UK Government supports Pacific island progress on extended continental shelf submissions

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The UK Government has signed an agreement with the Pacific Community (SPC) for £263,000 (US$359,000) that will help Fiji, Vanuatu, Solomon Islands, and Tonga to secure the rights and responsibilities over their respective ocean spaces.

The ocean sustains a multitude of activities that fuel local, national and international economies, providing livelihoods and food security for 10 million Pacific Islanders across the region.

Pacific Island Countries (PICs) are the custodians of 20% of global maritime zones. To optimise the management, use and conservation of this vast ocean space, PICs require certainty over their maritime zones as defined by the United Nations Convention on the Law of the Sea (UNCLOS). This includes the extended continental shelf (ECS) areas beyond their 200 nautical mile exclusive economic zones (EEZs).

Clarifying sovereign rights over these ECS areas is crucial for the stability and development of PICs. Until these gaps in the world map are closed, PICs may not be in a position to fully protect their interests and achieve their blue economy aspirations.

The UK Government, through its Conflict, Stability and Security Fund (CSSF) will provide timely assistance in partnership with the Pacific Community (SPC) to build the capacity of PICs in all aspects of progressing their ECS submissions.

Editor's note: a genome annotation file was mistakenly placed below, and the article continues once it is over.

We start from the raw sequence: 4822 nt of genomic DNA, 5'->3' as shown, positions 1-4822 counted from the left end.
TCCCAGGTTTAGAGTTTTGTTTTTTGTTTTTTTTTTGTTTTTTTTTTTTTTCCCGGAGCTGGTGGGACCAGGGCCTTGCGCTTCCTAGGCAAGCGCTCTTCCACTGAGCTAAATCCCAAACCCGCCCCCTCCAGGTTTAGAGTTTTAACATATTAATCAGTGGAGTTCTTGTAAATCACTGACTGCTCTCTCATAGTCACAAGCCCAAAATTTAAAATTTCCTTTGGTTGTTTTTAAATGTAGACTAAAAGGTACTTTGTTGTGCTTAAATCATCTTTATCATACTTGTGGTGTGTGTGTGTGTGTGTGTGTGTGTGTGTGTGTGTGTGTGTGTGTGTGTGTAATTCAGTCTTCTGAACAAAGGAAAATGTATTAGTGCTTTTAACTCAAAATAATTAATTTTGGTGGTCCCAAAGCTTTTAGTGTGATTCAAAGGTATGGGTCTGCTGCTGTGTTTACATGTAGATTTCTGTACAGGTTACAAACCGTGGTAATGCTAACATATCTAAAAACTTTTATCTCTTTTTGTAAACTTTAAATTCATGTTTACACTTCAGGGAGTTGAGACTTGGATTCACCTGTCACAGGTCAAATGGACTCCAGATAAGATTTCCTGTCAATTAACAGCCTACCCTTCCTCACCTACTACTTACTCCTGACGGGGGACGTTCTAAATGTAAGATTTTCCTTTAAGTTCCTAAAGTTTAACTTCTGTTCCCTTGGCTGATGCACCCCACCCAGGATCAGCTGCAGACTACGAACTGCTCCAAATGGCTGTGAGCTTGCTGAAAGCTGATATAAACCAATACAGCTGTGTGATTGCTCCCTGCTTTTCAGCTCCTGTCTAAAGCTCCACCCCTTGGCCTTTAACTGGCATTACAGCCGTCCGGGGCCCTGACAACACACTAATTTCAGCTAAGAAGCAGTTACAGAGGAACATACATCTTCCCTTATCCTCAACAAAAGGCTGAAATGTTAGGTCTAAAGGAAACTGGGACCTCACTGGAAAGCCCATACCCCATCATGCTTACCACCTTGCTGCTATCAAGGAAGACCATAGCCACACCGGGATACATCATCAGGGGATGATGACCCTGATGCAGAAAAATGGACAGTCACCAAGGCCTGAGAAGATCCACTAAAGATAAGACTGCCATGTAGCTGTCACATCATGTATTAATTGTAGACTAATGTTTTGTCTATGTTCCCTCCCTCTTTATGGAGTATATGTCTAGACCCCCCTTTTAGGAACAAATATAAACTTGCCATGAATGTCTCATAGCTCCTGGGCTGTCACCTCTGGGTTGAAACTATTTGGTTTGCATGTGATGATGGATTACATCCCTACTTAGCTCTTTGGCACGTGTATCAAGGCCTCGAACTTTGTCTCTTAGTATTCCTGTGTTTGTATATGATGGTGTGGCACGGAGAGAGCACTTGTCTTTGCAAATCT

Currently, there are 10 PICs with 17 ECS submissions at various stages awaiting examination by the Commission on the Limits of the Continental Shelf (CLCS). Among these states, the Solomon Islands, Vanuatu, Tonga, and Fiji have two joint and three individual submissions awaiting examination – North Fiji Basin, Charlotte Banks, South Fiji Basin, Eastern Kermadec Ridge, and Western Lau-Colville Ridge.

British High Commissioner to Fiji, George Edgar said,

“We are glad to support this project which aims to help Pacific Island Countries ensure that their maritime zones are well defined. That will provide a basis for management and protection of these areas and enable sustainable use of marine resources to generate income and create employment, and ultimately contribute to the reduction of poverty.”

PICs have worked individually and collaboratively to develop submissions and preliminary information to define the outermost limits of their continental shelves. They have been supported by the SPC and a consortium of partners in the technical process and with the additional assistance from UK Government, work on ECS submissions can be further developed that will enable PICs to exercise their sovereign rights to explore, manage, or conserve seabed resources on the continental shelf extending beyond the EEZ.

Dr Paula Vivili, Deputy Director-General Science and Capability said,

“On behalf of the Pacific Maritime Boundaries consortium of partners, SPC welcomes this contribution from the UK Government to continue the vital work of supporting our member states to prepare and defend their ECS submissions. This will help countries achieve sustainable development goal Target 14.C– to enhance the conservation and sustainable use of the oceans and their resources by implementing UNCLOS– and it comes at a critical time in the development of regional ocean governance, at the beginning of the UN Decade of Ocean Science for Sustainable Development.”

The ECS project will contribute to the broader Pacific Maritime Boundaries programme of work coordinated by SPC and supported by a consortium of partners, including the Pacific Islands Forum Secretariat, the Office of the Pacific Ocean Commissioner, the Pacific Islands Forum Fisheries Agency (FFA), the Australian Department of Foreign Affairs and Trade (DFAT), Geoscience Australia, Attorney General’s Department- Australia, University of Sydney, New Zealand Ministry of Foreign Affairs and Trade (MFAT), GRID-Arendal, as well as the European Union and Sweden through the Pacific European Union Marine Programme (PEUMP).

SOURCE: SPC/UK GOVERNMENT/PACNEWS